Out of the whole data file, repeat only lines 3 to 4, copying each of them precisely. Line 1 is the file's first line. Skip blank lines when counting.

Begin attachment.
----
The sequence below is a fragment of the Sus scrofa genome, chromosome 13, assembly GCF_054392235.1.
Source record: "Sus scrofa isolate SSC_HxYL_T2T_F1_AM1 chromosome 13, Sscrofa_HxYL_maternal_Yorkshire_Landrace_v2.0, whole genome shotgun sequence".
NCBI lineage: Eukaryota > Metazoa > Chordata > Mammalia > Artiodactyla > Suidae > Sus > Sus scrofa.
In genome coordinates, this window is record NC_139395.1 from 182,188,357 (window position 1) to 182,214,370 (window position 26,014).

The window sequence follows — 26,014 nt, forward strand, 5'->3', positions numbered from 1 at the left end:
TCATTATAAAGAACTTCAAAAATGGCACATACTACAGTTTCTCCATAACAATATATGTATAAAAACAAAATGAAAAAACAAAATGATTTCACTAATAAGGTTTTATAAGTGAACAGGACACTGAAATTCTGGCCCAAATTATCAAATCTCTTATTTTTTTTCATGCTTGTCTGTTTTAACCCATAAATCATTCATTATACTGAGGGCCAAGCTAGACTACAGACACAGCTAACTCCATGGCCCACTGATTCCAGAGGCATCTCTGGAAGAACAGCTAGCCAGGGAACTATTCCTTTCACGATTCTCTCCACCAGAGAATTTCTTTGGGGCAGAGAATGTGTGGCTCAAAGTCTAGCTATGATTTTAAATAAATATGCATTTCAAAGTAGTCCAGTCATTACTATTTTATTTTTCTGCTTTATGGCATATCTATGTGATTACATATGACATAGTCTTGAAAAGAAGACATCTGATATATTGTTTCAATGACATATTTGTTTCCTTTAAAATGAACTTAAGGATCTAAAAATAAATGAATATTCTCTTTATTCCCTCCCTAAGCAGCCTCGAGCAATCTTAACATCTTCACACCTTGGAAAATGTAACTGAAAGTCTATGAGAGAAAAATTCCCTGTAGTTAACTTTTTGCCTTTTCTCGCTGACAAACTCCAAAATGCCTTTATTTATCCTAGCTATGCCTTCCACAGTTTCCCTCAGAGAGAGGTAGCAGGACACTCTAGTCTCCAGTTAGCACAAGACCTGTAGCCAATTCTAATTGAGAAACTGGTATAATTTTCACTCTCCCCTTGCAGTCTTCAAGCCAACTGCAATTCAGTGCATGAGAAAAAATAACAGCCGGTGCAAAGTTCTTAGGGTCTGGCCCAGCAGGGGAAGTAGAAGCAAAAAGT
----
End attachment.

NCBI lineage: Eukaryota > Metazoa > Chordata > Mammalia > Artiodactyla > Suidae > Sus > Sus scrofa.
In genome coordinates, this window is record NC_139395.1 from 182,188,357 (window position 1) to 182,214,370 (window position 26,014).